Making History: Writing the Next Chapter for American Jewry

November 15, 2023
Jeremy Iskowitz

Buffalo Grove, Illinois, United States

Class of 2024

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Three days before Yom Kippur in 1943, more than 400 orthodox rabbis marched to the White House to plead with then-U.S. President Franklin D. Roosevelt to rescue European Jews from the Nazis. On December 6th, 1987, 250,000 people from across the United States assembled at the National Mall for Freedom Sunday for Soviet Jews to put pressure on the Soviet Union to “let our people go” and to allow the Jewish people to practice religion freely. On Tuesday, November 14th, 2023, 38 days after the repulsive and despicable attacks by Hamas, the history books were rewritten. 

Going to bed after a long day of school on Monday, November 13th, 2023, I went to bed feeling grateful, hopeful, and excited about what I was going to take part in on Tuesday. But when I woke up after getting nearly four hours of sleep, I was energetic and motivated to take part in the largest pro-Israel rally in American history. At about 5 in the morning, I arrived at the Hilton Hotel at Chicago’s O’Hare International Airport, ready to board a bus over to the plane that would take us to Baltimore/Washington International Thurgood Marshall International Airport. Seeing the diversity of ages and denominations of religion amongst those coming from the delegation in Chicago, I knew that I was going to be in store for a historic and memorable day I would never forget. 

Upon arriving at the security checkpoint for those wearing a blue wristband, I heard on the speaker amongst the loud crowd my friends and the people whom I’ve been making and building connections with over the past year speaking loud and proud on the stage for the tens of thousands already in attendance at the Pre Student Rally. To see BBYO voices and shirts up on the big screen after making it past security was so historic and special for me to witness, standing with people from all different organizations and walks of life.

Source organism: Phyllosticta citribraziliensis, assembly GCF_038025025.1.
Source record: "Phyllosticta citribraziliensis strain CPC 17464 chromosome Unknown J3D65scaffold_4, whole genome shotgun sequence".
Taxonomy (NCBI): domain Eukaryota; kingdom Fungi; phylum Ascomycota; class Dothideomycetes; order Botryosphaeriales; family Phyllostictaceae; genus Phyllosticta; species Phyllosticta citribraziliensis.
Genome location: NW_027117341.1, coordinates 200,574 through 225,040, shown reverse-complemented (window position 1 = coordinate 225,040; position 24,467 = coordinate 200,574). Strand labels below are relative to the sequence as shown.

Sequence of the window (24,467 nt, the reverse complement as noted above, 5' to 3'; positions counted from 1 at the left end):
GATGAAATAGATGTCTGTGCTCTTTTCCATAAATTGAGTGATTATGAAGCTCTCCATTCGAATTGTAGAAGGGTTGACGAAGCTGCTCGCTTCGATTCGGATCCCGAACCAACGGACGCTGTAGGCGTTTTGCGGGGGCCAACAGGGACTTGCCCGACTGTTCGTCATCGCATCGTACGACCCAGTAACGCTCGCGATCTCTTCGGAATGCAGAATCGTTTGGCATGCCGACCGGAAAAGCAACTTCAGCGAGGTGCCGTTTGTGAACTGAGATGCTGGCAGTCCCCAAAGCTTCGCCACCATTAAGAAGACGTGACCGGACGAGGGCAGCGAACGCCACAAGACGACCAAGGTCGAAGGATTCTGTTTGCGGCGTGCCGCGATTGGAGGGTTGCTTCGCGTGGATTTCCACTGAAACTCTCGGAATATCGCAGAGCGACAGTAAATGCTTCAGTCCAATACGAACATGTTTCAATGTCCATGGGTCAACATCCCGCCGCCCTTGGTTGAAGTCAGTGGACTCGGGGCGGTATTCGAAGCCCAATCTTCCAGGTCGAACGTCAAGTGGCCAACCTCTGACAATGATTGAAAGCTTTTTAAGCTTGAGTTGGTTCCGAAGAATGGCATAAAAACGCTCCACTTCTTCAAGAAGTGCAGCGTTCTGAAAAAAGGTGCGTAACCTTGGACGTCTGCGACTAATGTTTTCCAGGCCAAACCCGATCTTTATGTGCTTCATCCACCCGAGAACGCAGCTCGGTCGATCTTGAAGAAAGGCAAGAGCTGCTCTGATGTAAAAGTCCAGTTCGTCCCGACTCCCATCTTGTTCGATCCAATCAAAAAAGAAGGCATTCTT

Speaking of walks of life, probably something that will stick with me for the rest of my life is the diversity amongst the crowd and how quickly travel and plans came together for this event. Amongst those near me in the crowd, I was able to interact with the littlest of kids, tons of teenagers, adults, parents, and grandparents. I saw strollers and walkers and everything in between. There were kids and teens in elementary school, middle school, high school, and college who all took the day away from school and class. There were hard workers who decided to take the day off at the last minute and those who were retired. There were Jews, Muslims, Christians, and those of all different faiths. It was not just one generation or group of people fighting against antisemitism and calling for the hostages to come home; it was all of us, joined together as one community. 

One of the things that made the march so special to many was the way the march was opened. Throughout the entire day, a lot of the people near me and at the march were meeting up with familiar faces and catching up with those around them. Conversations were being had the entire time by most until the playing of Hatikvah started aloud the speakers. Before the march, I hadn’t been in a space with as many people as I was, and instantly, conversations amongst people were halted, and the entire march was in unison, singing the national anthem of our beautiful homeland. Chills ran all throughout my body, and tears of joy were brought to my eyes, hearing 290,000+ people singing the same song at the same time. Not only were we spreading hope that one day we’d be able to live freely in America without having to worry about anti-semitism, but we were also spreading hope that one day soon, the hundreds of hostages would be returned home and be in the care of their parents, siblings and family members of the hostages who spoke so powerfully about their loved ones.

Looking back, being able to attend the March For Israel was yet another eye-opening experience for me. Since the start of the war, I’ve been reminded time and time again how important it is for us, the Jewish people, to stick together throughout the toughest of times. To those who weren’t in attendance for whatever reason, we need your help in making sure we continue to be loud and proud and not afraid to be Jewish. For anyone in attendance, as I captioned my Instagram post late last night, “We must not stay quiet…..” Showing up to the march yesterday from all corners of the United States will not be enough; keep flooding your social feeds and standing up for what you believe in. Just as the events on October 7th will be remembered in history, the 250,000 people tuning in around the world and the 290,000+ who spent their busy Tuesday at the National Mall in Washington, D.C., will be remembered in history.

Am Yisrael Chai 🇮🇱💙🤍

Jeremy Iskowitz is an Aleph from Ometz AZA #2553, Great Midwest Region #61 and is a big time Jersey Mike’s enthusiast.

All views expressed on content written for The Shofar represent the opinions and thoughts of the individual authors. The author biography represents the author at the time in which they were in BBYO.

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